When compiling any list, it is essential to keep in mind these things tend to be very subjective, especially in the world of prospects. A prospect’s status can fluctuate as quickly as the stock market, depending on injury or a multitude of other factors. I have compiled this list based upon several things, including; scouting reports, contacts, statistics, and of course seeing the players in person.
I just want to say ranking 50 players is no easy task. I’m not looking for credit for it, that’s not why I say that. I say it because I am bound to be wrong on several players here. Last season, myself and ex MCB contributor James Chipman compiled the list together, and for the most part, I am pleased with our rankings. I tend to lean towards players with a higher ceiling, however, the Tigers system is one of the more difficult ones to rank. Please keep in mind that the difference between number 26 and 44 is relatively small, and in some cases you could argue that they could be easily switched. Beauty is in the eye of the beholder.
But lastly, prospect talk is meant to be fun, as is the rankings. Let’s generate some discussion on these guys.
Without further delay…
20. Dean Green– Designated Hitter
There really is only so high that a player like Green can get ranked. I probably will be on the high end of most people, but it’s because I believe there is some real value in his bat. Green is a somewhat bad bodied, not very athletic first baseman, who isn’t good enough defensively to even play first base really. He can hit though, and in 2012 he proved that once again. Green can barrel baseballs to all parts of the field, and has a knack for solid contact no matter what part of the plate the pitch is thrown. In 38 games in high A Lakeland this past season, Green hit .348, posting an OPS of .928. The only time he stumbled since becoming a pro was on a rehab assignment with the GCL Tigers this season.
19. Will Clinard– Relief Pitcher
Clinard is a big right handed pitcher that was drafted out of Vanderbilt this past summer by the Tigers. Personally, I have yet to see Clinard pitch, but in the short time he has been a pro, he has developed a decent buzz amongst scouts and those I know who have seen him. Clinard’s stuff has been a touch better as a pro, and could be a quick mover up the Tigers system in 2013. He pounds the strike zone with a low to mid 90’s fastball that has pretty good downward plane and movement. His breaking ball can be a swing and miss pitch, but needs to be more consistent with it. If Clinard continues on his path, he looks like someone who could be working the 7th and 8th innings.
18. Thomas Collier– Starting Pitcher
I’m not sure Collier is the type of pitcher that has any business being number 18 on a top prospects list. His stuff doesn’t wow you, but he certainly gets the job done. At least he did in 2012 with the Tigers low class A affiliate West Michigan. His 2.74 ERA in 24 starts led all the Whitecaps starters. A Tommy John survivor, Collier pounds the strike zone with three pitches; a fastball with good movement, slider, and a change up. Collier got away from the slider a bit after surgery but has steadily improved the pitch in the last year or so, giving him three quality pitches. What Collier really does well is keep the ball down in the zone. Collier does have troubles putting hitters away with a strikeout, and that is a concern going forward, meaning he is more likely to be a back end of the rotation guy. His floor, however, is higher than most of the Tigers pitching prospects you will find the in the top 20.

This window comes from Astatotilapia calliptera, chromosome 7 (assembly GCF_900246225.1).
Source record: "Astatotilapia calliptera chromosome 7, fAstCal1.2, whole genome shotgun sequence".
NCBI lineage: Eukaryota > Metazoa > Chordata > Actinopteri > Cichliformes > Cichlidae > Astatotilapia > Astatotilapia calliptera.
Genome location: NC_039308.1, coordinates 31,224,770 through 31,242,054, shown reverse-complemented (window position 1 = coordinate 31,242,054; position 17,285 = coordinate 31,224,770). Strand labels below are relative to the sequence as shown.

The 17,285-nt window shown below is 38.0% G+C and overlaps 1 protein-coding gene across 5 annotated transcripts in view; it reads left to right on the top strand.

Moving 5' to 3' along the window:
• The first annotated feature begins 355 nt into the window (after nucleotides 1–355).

17. Drew VerHagen– Pitcher
Verhagen is an interesting pitcher. He has a strong arm, no doubt, and performed pretty well after getting pushed by the Tigers organization to high A Lakeland after signing this summer. A big dude at 6’6″, Verhagen owns a power fastball that he gets on top of very well, generating a large number of ground balls. His fastball sits in the low to mid 90’s and can touch as high as 97. The negatives are his secondary pitches. He only flashes on occasion a good slider, and must work to sharpen his breaking pitch if he is going to be able to start going forward. Verhagen also needs to command his pitches better as well. Verhagen is kind of a wild card. With better command and sharper secondaries, he could be a nice mid rotation starter. At worst, he looks like a power reliever.
16. Daniel Fields– Outfielder
Unfortunately for the Tigers, a couple of the guys they went way over slot for in the draft, just haven’t worked out to this point. It’s hard to really get a feel for Daniel Fields. He started his third straight season in Lakeland, and showed really no improvement from his first two years, however, he still got a promotion to Erie, where he didn’t look over matched. Fields still has the physical gifts that the Tigers drafted him for, but he has yet to put them to great use on the baseball field. He runs well, defends well, and doesn’t strike out a ton despite reported issues with swing mechanics. One thing that hasn’t developed to this point is his power. There is still time, Fields turns 22 in January.